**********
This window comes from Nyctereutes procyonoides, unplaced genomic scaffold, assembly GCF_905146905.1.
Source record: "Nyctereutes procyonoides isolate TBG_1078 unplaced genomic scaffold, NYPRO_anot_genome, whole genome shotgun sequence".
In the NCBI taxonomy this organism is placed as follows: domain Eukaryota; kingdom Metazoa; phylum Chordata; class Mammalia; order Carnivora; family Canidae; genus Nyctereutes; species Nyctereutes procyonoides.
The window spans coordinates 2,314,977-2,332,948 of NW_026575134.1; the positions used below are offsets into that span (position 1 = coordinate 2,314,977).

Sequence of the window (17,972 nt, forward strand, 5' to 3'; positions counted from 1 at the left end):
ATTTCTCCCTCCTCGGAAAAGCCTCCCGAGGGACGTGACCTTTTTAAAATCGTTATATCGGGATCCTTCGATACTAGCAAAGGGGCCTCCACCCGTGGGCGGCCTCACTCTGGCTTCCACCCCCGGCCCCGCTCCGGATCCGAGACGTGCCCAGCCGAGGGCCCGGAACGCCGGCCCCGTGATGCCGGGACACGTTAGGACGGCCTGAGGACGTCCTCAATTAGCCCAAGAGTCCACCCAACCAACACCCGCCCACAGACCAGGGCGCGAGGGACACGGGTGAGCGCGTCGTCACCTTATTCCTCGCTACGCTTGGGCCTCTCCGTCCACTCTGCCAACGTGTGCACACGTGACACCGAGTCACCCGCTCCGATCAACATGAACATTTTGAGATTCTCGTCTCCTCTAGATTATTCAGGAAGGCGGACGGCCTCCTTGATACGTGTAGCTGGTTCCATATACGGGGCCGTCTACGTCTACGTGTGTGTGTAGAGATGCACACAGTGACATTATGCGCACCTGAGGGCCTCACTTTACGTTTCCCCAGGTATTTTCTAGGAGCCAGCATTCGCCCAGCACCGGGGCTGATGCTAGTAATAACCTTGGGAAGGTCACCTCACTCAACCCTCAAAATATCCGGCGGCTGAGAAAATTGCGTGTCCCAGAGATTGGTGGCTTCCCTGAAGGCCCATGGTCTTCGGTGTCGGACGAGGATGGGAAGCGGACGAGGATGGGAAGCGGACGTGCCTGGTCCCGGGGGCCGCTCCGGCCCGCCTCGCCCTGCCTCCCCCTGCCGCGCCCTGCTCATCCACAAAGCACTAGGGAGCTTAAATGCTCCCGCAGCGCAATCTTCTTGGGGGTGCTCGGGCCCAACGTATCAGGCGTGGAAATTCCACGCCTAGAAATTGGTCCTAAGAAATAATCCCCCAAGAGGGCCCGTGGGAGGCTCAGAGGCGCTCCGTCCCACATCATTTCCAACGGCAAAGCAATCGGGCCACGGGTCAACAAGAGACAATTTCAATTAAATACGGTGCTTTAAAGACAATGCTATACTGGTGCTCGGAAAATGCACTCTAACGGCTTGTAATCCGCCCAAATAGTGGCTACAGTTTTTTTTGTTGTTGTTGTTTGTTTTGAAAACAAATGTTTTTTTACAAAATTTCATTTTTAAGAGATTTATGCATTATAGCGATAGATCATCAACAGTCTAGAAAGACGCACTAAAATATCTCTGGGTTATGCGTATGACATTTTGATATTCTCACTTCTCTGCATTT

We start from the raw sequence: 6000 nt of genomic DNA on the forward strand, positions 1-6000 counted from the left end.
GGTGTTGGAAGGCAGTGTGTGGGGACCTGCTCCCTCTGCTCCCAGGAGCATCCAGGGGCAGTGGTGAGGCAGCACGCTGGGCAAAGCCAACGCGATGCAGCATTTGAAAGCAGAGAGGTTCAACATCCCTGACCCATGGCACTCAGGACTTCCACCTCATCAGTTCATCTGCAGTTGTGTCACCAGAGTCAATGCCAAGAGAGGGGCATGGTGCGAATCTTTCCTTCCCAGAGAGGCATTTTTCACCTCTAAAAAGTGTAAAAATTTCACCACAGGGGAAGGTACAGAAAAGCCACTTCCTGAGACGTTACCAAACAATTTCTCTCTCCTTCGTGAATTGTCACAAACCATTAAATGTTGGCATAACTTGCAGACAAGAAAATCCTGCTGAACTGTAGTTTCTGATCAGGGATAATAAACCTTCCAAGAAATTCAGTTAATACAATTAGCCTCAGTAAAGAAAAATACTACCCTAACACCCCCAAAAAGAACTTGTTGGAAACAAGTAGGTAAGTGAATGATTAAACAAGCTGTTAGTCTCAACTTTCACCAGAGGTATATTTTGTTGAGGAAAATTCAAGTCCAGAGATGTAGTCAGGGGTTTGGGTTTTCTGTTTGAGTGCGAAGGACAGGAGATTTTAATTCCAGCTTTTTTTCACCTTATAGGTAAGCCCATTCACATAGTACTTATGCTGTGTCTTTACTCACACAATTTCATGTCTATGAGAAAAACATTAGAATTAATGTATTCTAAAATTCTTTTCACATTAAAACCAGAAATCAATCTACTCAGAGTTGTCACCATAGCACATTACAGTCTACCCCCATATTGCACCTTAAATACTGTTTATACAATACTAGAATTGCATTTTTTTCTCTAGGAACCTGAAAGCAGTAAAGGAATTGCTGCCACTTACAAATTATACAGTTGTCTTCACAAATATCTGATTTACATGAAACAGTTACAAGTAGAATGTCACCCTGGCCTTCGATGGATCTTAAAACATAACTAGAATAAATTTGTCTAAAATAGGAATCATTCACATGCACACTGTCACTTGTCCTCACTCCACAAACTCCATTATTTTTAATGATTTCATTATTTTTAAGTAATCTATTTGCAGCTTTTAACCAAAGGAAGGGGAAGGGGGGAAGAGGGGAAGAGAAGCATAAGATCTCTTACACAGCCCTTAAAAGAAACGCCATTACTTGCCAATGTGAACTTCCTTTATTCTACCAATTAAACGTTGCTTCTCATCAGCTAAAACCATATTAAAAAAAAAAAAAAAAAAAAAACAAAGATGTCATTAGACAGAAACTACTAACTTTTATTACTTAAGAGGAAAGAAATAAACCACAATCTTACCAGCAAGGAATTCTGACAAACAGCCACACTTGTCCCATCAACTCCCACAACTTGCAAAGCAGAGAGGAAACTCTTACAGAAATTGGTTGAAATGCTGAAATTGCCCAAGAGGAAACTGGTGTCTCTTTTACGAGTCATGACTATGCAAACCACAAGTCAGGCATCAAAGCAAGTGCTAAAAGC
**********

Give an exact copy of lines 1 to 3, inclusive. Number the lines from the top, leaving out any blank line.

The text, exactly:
This window comes from Nyctereutes procyonoides, unplaced genomic scaffold, assembly GCF_905146905.1.
Source record: "Nyctereutes procyonoides isolate TBG_1078 unplaced genomic scaffold, NYPRO_anot_genome, whole genome shotgun sequence".
In the NCBI taxonomy this organism is placed as follows: domain Eukaryota; kingdom Metazoa; phylum Chordata; class Mammalia; order Carnivora; family Canidae; genus Nyctereutes; species Nyctereutes procyonoides.